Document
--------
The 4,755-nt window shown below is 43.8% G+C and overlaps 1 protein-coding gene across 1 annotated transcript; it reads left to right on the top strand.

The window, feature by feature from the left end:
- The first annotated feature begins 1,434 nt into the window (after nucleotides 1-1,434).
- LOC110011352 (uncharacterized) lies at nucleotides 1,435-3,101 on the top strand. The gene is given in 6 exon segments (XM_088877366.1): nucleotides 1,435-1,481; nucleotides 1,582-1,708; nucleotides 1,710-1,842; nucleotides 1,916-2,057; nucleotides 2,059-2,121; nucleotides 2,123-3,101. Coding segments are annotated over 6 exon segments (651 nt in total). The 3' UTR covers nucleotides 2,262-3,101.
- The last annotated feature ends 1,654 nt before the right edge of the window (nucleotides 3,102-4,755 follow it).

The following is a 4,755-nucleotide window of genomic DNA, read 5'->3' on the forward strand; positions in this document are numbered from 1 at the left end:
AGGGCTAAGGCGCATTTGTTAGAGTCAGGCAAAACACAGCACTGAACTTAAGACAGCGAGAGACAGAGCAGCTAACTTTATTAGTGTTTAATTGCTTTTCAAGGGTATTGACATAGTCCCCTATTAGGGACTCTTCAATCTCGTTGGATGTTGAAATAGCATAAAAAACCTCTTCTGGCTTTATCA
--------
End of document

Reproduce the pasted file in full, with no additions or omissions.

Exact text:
The 4,755-nt window shown below is 43.8% G+C and overlaps 1 protein-coding gene across 1 annotated transcript; it reads left to right on the top strand.

The window, feature by feature from the left end:
- The first annotated feature begins 1,434 nt into the window (after nucleotides 1-1,434).
- LOC110011352 (uncharacterized) lies at nucleotides 1,435-3,101 on the top strand. The gene is given in 6 exon segments (XM_088877366.1): nucleotides 1,435-1,481; nucleotides 1,582-1,708; nucleotides 1,710-1,842; nucleotides 1,916-2,057; nucleotides 2,059-2,121; nucleotides 2,123-3,101. Coding segments are annotated over 6 exon segments (651 nt in total). The 3' UTR covers nucleotides 2,262-3,101.
- The last annotated feature ends 1,654 nt before the right edge of the window (nucleotides 3,102-4,755 follow it).

The following is a 4,755-nucleotide window of genomic DNA, read 5'->3' on the forward strand; positions in this document are numbered from 1 at the left end:
AGGGCTAAGGCGCATTTGTTAGAGTCAGGCAAAACACAGCACTGAACTTAAGACAGCGAGAGACAGAGCAGCTAACTTTATTAGTGTTTAATTGCTTTTCAAGGGTATTGACATAGTCCCCTATTAGGGACTCTTCAATCTCGTTGGATGTTGAAATAGCATAAAAAACCTCTTCTGGCTTTATCA